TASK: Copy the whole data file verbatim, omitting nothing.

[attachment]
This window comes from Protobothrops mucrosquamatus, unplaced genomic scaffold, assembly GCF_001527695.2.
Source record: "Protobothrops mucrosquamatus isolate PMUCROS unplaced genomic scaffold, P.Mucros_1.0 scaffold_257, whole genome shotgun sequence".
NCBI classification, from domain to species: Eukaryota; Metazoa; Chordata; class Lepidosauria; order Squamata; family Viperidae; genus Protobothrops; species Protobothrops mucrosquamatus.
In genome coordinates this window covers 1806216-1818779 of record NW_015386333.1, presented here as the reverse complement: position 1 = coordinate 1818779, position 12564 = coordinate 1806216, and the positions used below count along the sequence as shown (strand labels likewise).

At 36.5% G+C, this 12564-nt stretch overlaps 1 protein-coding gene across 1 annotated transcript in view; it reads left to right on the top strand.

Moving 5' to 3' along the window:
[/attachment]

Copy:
This window comes from Protobothrops mucrosquamatus, unplaced genomic scaffold, assembly GCF_001527695.2.
Source record: "Protobothrops mucrosquamatus isolate PMUCROS unplaced genomic scaffold, P.Mucros_1.0 scaffold_257, whole genome shotgun sequence".
NCBI classification, from domain to species: Eukaryota; Metazoa; Chordata; class Lepidosauria; order Squamata; family Viperidae; genus Protobothrops; species Protobothrops mucrosquamatus.
In genome coordinates this window covers 1806216-1818779 of record NW_015386333.1, presented here as the reverse complement: position 1 = coordinate 1818779, position 12564 = coordinate 1806216, and the positions used below count along the sequence as shown (strand labels likewise).

At 36.5% G+C, this 12564-nt stretch overlaps 1 protein-coding gene across 1 annotated transcript in view; it reads left to right on the top strand.

Moving 5' to 3' along the window: